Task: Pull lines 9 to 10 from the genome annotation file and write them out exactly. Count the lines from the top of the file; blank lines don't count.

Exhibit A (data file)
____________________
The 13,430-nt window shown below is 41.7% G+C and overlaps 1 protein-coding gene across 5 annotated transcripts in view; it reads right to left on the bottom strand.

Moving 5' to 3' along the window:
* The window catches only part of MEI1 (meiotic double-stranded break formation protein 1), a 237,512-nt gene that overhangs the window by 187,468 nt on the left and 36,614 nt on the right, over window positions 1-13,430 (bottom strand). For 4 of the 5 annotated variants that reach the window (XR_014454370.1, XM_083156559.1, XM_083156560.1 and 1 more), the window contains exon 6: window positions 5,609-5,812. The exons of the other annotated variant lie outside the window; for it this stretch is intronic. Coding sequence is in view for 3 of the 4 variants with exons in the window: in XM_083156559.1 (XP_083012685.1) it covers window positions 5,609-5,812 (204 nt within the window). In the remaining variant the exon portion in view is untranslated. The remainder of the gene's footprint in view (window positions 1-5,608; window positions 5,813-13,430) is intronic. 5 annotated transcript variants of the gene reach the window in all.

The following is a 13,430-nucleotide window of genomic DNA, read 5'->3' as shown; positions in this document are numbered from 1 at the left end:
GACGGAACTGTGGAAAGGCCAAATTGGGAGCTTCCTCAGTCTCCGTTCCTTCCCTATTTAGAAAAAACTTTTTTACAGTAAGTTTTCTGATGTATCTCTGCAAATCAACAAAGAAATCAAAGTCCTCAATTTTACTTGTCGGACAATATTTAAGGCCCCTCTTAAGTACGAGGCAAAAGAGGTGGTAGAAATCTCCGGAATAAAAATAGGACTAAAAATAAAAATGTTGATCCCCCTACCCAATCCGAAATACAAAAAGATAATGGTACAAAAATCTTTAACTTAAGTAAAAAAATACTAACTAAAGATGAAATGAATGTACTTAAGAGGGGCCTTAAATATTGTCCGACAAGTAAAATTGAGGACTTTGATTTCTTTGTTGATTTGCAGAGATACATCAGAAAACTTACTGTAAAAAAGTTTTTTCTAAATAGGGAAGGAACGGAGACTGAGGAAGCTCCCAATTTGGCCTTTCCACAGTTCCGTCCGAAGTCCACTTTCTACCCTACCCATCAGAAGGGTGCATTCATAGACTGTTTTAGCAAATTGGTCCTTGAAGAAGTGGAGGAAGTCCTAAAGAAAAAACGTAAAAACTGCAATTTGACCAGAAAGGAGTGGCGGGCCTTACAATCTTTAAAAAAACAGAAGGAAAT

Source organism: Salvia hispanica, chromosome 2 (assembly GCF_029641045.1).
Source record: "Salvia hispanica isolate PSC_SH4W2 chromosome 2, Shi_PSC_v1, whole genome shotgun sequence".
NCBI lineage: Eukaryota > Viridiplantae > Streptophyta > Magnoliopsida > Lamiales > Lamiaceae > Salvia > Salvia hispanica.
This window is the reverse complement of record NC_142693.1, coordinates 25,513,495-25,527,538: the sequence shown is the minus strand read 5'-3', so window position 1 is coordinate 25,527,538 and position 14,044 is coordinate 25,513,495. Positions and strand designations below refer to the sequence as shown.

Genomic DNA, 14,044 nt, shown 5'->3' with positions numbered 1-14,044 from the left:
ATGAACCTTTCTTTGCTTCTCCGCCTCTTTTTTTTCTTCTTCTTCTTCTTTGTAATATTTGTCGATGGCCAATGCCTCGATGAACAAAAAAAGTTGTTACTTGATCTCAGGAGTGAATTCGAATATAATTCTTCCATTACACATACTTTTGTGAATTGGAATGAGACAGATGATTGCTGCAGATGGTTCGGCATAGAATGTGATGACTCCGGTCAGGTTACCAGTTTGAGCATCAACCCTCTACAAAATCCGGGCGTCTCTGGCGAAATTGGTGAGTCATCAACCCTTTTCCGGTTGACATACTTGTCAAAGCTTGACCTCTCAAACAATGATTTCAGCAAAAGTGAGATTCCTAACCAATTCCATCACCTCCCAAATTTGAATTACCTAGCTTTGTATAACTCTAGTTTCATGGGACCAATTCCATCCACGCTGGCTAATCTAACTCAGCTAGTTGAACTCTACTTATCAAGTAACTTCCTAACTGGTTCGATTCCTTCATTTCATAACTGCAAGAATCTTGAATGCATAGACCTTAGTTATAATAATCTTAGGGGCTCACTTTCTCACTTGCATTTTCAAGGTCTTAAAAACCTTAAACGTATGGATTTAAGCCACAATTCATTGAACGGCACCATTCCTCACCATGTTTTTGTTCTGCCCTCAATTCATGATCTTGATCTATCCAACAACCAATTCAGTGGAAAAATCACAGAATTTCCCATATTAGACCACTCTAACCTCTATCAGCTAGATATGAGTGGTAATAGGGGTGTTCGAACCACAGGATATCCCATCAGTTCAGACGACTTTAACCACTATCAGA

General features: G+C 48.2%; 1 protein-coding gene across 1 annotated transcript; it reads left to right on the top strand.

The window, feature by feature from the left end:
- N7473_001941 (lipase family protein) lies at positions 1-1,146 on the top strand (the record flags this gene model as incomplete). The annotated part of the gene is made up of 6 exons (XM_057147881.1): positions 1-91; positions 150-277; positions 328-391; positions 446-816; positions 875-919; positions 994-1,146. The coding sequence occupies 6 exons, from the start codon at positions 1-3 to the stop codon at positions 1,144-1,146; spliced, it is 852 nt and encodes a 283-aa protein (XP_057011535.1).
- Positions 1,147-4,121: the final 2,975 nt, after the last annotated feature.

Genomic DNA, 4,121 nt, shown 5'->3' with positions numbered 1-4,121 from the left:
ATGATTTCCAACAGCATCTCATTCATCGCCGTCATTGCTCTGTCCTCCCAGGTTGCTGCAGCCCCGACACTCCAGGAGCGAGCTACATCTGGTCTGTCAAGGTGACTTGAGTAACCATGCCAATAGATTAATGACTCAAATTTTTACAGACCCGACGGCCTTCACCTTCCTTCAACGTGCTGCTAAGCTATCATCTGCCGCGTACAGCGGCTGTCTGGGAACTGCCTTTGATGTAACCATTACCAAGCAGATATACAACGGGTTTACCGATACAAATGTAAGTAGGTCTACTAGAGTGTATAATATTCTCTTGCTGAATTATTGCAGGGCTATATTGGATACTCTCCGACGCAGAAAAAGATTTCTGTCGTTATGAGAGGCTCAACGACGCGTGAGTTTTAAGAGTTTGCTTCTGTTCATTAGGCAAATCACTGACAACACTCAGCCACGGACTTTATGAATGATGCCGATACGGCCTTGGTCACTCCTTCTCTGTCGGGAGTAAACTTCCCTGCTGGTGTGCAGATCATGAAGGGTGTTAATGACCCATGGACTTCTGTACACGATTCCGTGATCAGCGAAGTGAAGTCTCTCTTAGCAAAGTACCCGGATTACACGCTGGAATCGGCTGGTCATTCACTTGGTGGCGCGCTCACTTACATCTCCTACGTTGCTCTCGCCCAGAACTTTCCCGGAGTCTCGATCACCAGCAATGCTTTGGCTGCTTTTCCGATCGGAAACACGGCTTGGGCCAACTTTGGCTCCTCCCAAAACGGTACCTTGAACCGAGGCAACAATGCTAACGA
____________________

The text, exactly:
This window is the reverse complement of record NC_142693.1, coordinates 25,513,495-25,527,538: the sequence shown is the minus strand read 5'-3', so window position 1 is coordinate 25,527,538 and position 14,044 is coordinate 25,513,495. Positions and strand designations below refer to the sequence as shown.

Genomic DNA, 14,044 nt, shown 5'->3' with positions numbered 1-14,044 from the left: